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Major depressive disorder (MDD) is a chronic illness affecting approximately 19 million individuals in the U.S. and 300 million people worldwide. Since the late ’90s, depression has been on the rise especially in younger age groups. This rise has coincided with increased suicide rates, with depression estimated to be involved in more than two-thirds of approximately 40,000 suicides annually in the U.S.
The most widely used antidepressant treatments since their introduction in the 1990s have been drugs that alter certain neurotransmitters (e.g. serotonin, norepinephrine and dopamine). The majority affect serotonin and act as selective serotonin reuptake inhibitors (SSRIs) (e.g. Prozac, Zoloft, Paxil and Celexa), or act as serotonin and norepinephrine-reuptake inhibitors (SNRIs) (e.g. Cymbalta). These currently available drugs are all oral medications intended for chronic daily use and approved for indication of MDD, or as adjunctive-therapy to other MDD treatments or for treatment-resistant depression.
The effectiveness of these drugs however has shown wide variability with only 50 to 70 percent of people responding and only a small percentage (under 30 percent) reporting full remission. The responses observed differ from partial response to certain symptoms where the effect noted appears subjective from person to person and where one antidepressant is effective for one person but not for another.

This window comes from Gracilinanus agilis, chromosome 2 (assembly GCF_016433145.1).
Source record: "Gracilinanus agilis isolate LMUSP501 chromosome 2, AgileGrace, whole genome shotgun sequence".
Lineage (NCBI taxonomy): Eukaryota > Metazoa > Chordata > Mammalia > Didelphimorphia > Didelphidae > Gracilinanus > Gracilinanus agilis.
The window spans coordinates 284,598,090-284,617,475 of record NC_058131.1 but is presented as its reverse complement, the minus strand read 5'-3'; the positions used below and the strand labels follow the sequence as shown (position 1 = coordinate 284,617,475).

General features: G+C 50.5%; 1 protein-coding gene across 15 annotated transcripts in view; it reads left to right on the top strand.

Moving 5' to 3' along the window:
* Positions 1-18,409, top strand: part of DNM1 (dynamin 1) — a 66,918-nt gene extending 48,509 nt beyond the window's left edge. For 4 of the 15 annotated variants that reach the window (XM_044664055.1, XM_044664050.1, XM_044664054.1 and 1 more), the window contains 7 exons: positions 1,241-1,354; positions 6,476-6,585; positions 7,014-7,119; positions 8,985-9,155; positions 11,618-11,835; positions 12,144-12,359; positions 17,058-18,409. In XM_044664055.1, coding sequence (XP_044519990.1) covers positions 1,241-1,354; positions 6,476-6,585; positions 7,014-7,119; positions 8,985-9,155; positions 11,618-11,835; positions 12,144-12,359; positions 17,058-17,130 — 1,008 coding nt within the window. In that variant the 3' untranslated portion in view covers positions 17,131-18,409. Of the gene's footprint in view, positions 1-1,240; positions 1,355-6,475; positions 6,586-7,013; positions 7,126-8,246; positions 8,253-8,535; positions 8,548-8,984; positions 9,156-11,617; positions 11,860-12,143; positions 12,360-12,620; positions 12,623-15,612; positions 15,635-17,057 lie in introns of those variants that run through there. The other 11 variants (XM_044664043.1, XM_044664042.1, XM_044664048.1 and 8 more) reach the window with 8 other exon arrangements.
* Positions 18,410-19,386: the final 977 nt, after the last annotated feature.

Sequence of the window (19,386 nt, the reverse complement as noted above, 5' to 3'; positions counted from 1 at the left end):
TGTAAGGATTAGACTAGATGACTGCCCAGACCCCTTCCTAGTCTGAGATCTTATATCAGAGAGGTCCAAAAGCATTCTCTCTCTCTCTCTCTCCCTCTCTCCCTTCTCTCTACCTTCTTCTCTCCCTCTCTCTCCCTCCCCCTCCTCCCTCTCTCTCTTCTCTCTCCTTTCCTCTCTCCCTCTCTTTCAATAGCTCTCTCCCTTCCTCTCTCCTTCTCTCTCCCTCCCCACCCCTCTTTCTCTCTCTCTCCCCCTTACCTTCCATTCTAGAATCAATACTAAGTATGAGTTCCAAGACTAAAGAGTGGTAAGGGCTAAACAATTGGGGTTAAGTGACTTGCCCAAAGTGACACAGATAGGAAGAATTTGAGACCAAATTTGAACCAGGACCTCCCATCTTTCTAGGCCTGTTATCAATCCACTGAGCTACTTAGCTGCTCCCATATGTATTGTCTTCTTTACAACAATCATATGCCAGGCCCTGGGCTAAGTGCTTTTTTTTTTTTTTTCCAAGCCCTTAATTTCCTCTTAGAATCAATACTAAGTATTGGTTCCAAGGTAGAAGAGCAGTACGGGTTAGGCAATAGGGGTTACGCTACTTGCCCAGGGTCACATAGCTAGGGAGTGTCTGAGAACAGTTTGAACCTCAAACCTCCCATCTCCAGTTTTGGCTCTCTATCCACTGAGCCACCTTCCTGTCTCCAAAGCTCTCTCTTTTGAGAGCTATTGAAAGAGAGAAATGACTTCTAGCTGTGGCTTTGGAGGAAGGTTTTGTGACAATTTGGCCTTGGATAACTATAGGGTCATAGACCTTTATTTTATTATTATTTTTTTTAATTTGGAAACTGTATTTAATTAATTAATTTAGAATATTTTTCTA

In a long overdue update, the FDA issued a new guidance for the development of therapeutics for MDD in June 2018 that replaces the previous guidance issued in 1977.
This new guidance in particular addresses the emergence of a new class of rapid-action therapeutics where the existing classes of antidepressants on the market usually take at least four to six weeks to take effect.
To address the emergence of this new class of rapid-action antidepressants (e.g. ketamine analogues – see below), the guidance recommends the division of MDD treatment indications into two phases, each with specific regulatory considerations: short-term (e.g. for treatment of a depressive episode) and maintenance (e.g. for relapse prevention).
The guidance states that an earlier primary efficacy endpoint may be considered for products thought to be effective within hours or days. In addition, it recommends that the durability of the response be assessed after the initial response, e.g. through continued observation of drug-placebo differences over time to assess durability of the effect.